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What you should know about the Bar

PURPOSE OF INVESTIGATION 

The purpose of an investigation is to determine whether there is reasonable cause to believe that a member of the State Bar has violated a provision of the State Bar Act or the Rules of Professional Conduct and if there is sufficient evidence to support the allegations of misconduct.

INITIATION OF INQUIRY OR INVESTIGATION
The State Bar may open an inquiry or investigation on its own accord or upon receipt of
a communication concerning the conduct of a member of the State Bar.

COMPLAINT
The Complainant is entitled to receive relevant information pursuant to the provisions of
the State Bar Act or the Rules of Procedure of the State Bar of California. In matters where communications from more than one person concern the same or substantially the same underlying conduct of the member, there may be more than one complainant.
The complainant may be, but is not limited to:
(a) a current or former client;
(b) one complaining on behalf of a current or former client;
(c) one owed or was owed a fiduciary duty and an alleged breach of the fiduciary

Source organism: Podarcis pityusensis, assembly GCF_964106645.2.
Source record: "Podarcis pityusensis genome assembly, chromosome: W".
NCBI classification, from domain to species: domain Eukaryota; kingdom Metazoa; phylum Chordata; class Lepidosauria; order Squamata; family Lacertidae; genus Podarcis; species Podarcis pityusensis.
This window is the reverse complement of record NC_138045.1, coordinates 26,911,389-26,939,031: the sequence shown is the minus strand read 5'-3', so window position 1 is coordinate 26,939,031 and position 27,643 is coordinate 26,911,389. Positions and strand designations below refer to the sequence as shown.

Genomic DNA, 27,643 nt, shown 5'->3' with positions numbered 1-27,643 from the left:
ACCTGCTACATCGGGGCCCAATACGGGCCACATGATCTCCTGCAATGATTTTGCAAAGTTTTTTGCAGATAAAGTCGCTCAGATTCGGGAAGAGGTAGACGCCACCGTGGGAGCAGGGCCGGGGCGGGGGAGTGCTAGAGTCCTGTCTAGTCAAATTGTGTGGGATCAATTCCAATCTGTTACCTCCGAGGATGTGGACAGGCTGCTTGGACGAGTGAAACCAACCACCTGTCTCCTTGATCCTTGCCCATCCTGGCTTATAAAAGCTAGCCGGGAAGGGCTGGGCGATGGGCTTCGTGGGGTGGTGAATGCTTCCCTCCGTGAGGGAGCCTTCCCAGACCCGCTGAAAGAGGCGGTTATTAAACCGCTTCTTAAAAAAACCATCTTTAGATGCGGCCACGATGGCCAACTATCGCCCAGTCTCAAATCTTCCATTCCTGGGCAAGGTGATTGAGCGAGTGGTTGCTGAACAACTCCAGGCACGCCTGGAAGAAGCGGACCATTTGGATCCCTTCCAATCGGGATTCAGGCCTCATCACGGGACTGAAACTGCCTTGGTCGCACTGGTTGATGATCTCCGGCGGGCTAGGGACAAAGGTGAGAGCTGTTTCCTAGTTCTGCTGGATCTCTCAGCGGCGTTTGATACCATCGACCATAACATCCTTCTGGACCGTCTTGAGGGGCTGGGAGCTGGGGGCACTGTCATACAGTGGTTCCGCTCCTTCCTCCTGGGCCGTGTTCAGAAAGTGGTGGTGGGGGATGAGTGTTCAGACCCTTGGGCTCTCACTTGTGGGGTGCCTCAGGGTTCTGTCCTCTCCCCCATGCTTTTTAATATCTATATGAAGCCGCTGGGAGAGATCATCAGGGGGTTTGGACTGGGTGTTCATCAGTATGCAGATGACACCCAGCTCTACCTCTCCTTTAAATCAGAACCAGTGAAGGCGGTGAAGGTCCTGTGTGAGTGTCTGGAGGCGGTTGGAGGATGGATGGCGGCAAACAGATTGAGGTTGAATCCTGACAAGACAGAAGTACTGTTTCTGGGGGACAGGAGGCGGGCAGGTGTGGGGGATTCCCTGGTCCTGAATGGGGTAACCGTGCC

duty is or should be a subject of the investigation;
(d) member of the judiciary or legal professions who alleged misconduct by the
member which is or should be the subject of an investigation;
(e) a person who has significant new information about an alleged ethical violation
committed by the member affecting the professions, the administration of justice,
or the public.

MEMBER'S RESPONSE TO ALLEGATIONS
(a) Prior to the filing of a Notice of Disciplinary Charges, the Office of the Chief Trial
Counsel shall notify the member in writing of the allegations forming the basis for the complaint or investigation and shall provide the member with a period of not less than two weeks within which to submit a written explanation.
An extension of time for submission of the member's written explanation shall be granted only
upon written request to the Office of the Chief Trial Counsel and for good cause shown as to the specific constraints on the member's practice which are claimed to necessitate the additional time. This rule does not prohibit the Office of the Chief Trial Counsel from contacting a member by telephone for purposes of resolution of minor matters or investigation.